- File: Oliver Parini
- Maddie Goddard and Hannah Sheppard speak to Rice Principal Lisa Lorenz
In June, Cindy Morgan stood beside her daughter, Samantha, outside Rice Memorial High School in South Burlington, as she and several other students criticized school leaders for mishandling their reports of sexual misconduct.
Morgan watched as the principal of the private Catholic school, Lisa Lorenz, walked over and embraced two of the protest's student leaders.
Later, she saw the principal's written responses to the protest, issued first to inquiring news outlets and, days later, to the student body. Rice, Lorenz maintained, had properly investigated all reports.
"While Rice followed all the policies and procedures required when conducting an investigation involving minors," one of Lorenz's statements read, "it can often leave one party dissatisfied with outcomes."
The assertion, Morgan said, was simply untrue.
An independent review of Samantha's case, Morgan knew, had found numerous failures in Rice's response to her daughter's report that a classmate had groped her in a school stairwell in 2017.
The school hadn't followed through on basic aspects of required anti-harassment policies, the 2019 review found. And the senior administrator who had investigated Samantha's report did not apply the correct "standard of proof" when weighing the evidence — because he didn't even understand the concept, according to the confidential written findings, which Morgan provided to Seven Days.
To the affected students and families, Lorenz's public stance continued what they say has been a persistent unwillingness by the school and the Roman Catholic Diocese of Burlington to acknowledge shortcomings in Rice's responses to sexual misconduct and to engage openly with the subject.
"It just felt not very sensitive," said Hannah Sheppard, a recent Rice graduate who felt unsupported by the school after reporting off-campus misconduct. Lorenz, Sheppard said, "wanted the [school's] image to be protected."
Lorenz has declined several interview requests since June. By email, she maintained that her earlier public assertions that Rice has "followed all the policies and procedures" were technically accurate.
"In the particular case you mention, the parents of a student requested an independent review which we provided per our policies," she wrote. "Any deficiencies identified in this independent review were corrected. This is part of our procedures."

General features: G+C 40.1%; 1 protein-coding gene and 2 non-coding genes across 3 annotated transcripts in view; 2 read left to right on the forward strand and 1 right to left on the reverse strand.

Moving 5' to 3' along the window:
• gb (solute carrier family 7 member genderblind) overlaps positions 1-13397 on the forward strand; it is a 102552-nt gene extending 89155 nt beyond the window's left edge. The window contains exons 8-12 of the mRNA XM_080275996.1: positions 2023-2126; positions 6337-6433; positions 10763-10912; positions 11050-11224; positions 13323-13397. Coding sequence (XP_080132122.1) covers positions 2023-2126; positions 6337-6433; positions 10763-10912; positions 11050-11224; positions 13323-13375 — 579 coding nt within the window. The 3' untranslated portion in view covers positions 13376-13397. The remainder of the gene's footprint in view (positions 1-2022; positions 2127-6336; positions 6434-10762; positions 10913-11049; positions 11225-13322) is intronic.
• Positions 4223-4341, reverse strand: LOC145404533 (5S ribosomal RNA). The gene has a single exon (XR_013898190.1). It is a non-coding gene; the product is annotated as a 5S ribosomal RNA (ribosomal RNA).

The diocese did not make the principal's direct supervisor, Bishop Christopher Coyne, available for an interview. In a statement, however, Coyne acknowledged errors in an unspecified investigation with the same basic facts as the Morgan one and said the problems have been corrected. Until the June protest, the bishop added, he hadn't received any complaints about Rice's handling of sexual misconduct since he assumed direct supervision of the high school in late 2019.
State law requires all schools, including independent schools such as Rice, to adopt minimum policies that define sexual harassment and to investigate student reports fairly. Schools must also notify students, families and staff of the policies each year and provide training to staff.
The law further outlines a right for a student who made a complaint to commission an independent review of the school's investigation.
Such reviews do not reinvestigate the original allegations but provide an "objective third party who reviews the sufficiency of the school's response," according to an Agency of Education document describing the process. The state maintains a list of qualified independent reviewers from which schools may choose.
Samantha Morgan made her initial complaint to a guidance counselor in 2017 after a classmate touched her in a stairwell. Then-associate principal Jim Abrams conducted an investigation and concluded that it was "plausible" the contact was, as the male student had claimed, accidental, according to the independent review. Abrams did not find that the male student had violated the school's harassment policy.
As part of closing out the investigation, Abrams was required by state law to notify the Morgans of their right to an independent review. He did not.
Cindy Morgan said she only learned of the option nearly two years later, through conversations with an official at the Agency of Education. By that time, she and several other parents and students had shared stories about their experiences reporting sexual misconduct allegations to the school and were pushing for changes.
Rice agreed to the review in September 2019 and hired Nell Coogan, a Burlington attorney with expertise in school and workplace investigations.
Coogan, who did not respond to a call for comment, submitted a 13-page report that found a variety of problems with Rice's response. The report was based on a review of all relevant documents, as well as interviews with Rice officials and the Morgan family.
During the 2017-18 school year, Rice still did not have a harassment policy compliant with state guidelines issued in 2015, Coogan found. Students weren't notified of the policy each year as required, nor was Rice able to prove that it had trained students or staff on such a policy before the 2019 school year.
As for the investigation itself, Coogan found that Abrams hadn't provided proper written notices to both parties at the beginning and end of his investigation, including the right to an independent review. More significantly, the school administrator struggled to weigh the students' differing accounts of the incident.